Ida is a Polish movie which won the 2015 Academy Award for Best Foreign Language Film. It is set in Poland in 1962. It tells of the story of a young woman is about to take her vows as a Catholic nun. She was orphaned as an infant after the German occupation in World War II. Before taking her vows she is mandated to see her Aunt who is her only living relative. Her Aunt ‘Wanda’ reveals to Ida that she is in fact Jewish and alludes to a great tragedy which befell on her family.
The duration is just 82 minutes and so little is said throughout, but the words which are spoken are necessary and poignant. Sometimes less is better and Ida is a great demonstration of the effectiveness of minimalist cinema. The road trip shared by the quiet, morally virtuous Ida and her verbose, narcissistic and promiscuous aunt played magnificently by Aguta Kulesza is captivating viewing. They complement each other wonderfully.
Ida’s Aunt continually tempts Ida to defrock herself as it were:
Wanda (Aunt) – You have such a nice dimple.
– Three when you smile.
– Men will go crazy.
– Do you have sinful thoughts sometimes?
Ida – Yes.
Wanda – About carnal love?
Ida – No
Wanda – That’s ashame.
– You should try
– Otherwise what sort of sacrifice are these vows of yours?
According to Wikipedia: Pawlikowski had difficulty in casting the role of Anna/Ida. After he’d interviewed more than 400 actresses, Agata Trzebuchowska was discovered by a friend of Pawlikowski’s, who saw her sitting in a cafe in Warsaw reading a book. She had no acting experience or plans to pursue an acting career. She agreed to meet with Pawlikowski because she was a fan of his film My Summer of Love (2004).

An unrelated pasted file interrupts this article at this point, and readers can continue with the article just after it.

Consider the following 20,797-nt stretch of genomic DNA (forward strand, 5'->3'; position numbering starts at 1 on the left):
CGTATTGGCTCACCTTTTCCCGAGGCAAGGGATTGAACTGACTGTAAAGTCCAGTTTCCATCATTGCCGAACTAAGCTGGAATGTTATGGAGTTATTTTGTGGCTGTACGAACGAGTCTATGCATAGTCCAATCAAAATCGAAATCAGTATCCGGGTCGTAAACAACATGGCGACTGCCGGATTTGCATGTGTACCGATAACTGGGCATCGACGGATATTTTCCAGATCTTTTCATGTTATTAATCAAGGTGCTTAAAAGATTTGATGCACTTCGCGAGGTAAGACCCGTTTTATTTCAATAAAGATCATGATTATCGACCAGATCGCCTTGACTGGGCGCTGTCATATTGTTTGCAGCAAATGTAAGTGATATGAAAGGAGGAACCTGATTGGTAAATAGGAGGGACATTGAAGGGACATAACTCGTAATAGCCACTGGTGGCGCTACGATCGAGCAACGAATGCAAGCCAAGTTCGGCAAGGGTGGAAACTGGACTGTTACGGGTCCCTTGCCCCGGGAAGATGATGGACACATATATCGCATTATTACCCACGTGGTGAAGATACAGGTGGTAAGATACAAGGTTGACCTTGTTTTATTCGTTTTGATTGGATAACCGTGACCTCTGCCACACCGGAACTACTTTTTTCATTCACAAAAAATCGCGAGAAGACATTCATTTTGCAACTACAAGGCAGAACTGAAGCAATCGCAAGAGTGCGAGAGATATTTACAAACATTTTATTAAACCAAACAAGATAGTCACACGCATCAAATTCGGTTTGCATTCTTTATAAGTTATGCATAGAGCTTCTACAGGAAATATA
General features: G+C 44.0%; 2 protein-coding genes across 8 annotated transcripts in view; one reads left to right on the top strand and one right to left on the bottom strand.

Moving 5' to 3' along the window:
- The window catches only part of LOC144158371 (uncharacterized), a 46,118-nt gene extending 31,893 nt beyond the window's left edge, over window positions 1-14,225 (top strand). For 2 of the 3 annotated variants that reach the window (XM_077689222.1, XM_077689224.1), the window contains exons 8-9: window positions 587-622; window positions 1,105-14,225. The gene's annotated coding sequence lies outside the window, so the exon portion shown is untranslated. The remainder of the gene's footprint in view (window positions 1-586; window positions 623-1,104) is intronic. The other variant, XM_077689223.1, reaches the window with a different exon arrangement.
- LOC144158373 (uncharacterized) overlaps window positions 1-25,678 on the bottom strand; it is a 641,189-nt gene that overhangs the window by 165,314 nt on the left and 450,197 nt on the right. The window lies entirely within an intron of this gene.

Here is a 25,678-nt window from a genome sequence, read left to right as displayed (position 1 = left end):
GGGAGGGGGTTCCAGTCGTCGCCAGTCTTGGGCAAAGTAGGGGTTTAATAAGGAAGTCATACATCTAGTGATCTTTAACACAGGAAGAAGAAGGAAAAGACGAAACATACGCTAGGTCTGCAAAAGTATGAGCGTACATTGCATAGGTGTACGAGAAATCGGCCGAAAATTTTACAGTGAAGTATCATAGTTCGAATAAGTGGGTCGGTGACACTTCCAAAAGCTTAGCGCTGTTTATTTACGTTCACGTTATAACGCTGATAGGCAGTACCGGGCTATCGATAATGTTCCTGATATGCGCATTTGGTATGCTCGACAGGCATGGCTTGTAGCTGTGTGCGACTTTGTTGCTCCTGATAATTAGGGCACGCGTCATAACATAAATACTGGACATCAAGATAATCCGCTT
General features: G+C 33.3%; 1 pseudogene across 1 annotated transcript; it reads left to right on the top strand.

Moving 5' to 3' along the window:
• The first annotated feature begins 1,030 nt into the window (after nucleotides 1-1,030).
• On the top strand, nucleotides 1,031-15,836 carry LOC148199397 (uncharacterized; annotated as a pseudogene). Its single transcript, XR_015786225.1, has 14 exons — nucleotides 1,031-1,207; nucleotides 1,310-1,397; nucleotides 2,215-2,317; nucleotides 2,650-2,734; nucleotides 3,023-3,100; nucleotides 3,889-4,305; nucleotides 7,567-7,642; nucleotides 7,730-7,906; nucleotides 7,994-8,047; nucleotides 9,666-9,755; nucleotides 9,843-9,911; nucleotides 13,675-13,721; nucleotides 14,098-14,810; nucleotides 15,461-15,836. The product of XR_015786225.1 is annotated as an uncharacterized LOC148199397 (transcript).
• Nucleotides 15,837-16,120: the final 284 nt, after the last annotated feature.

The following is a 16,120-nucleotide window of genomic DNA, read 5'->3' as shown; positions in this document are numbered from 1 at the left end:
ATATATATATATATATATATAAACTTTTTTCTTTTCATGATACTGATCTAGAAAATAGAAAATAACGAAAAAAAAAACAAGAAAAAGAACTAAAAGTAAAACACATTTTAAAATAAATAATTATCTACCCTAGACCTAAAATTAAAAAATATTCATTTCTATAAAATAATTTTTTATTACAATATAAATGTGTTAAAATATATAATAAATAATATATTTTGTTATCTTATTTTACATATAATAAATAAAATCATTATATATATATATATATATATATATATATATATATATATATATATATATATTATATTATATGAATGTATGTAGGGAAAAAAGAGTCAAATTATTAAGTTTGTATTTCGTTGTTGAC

Agata Trzebuchowska’s delivers a very commendable debut performance, but Agata Kulesza (The aunt) is absolutely right in every part of her role as Aunt Wanda. She is so whole and complex inside a movie that doesn’t otherwise spend lengths on character’s backgrounds. She just draws you inside, whether you know her story, her past, her issues or not. A jaw-dropping performance.
Shot in gorgeous black and white, this film is a disconcerting beauty while remaining simple and pure, with a neat photography, elegant and appropriate framings highlighting the emptiness and the sadness of certain existences, and a careful treatment of natural light. Overall, I was touched by its delicateness, simplicity, great photography, splendid script and nuanced acting.
I am not a big fan of jazz but the choice of Coltrane’s jazz music for parts of this film really let you feel what jazz is all about, it was beautiful. I’ll leave you with this music from the film: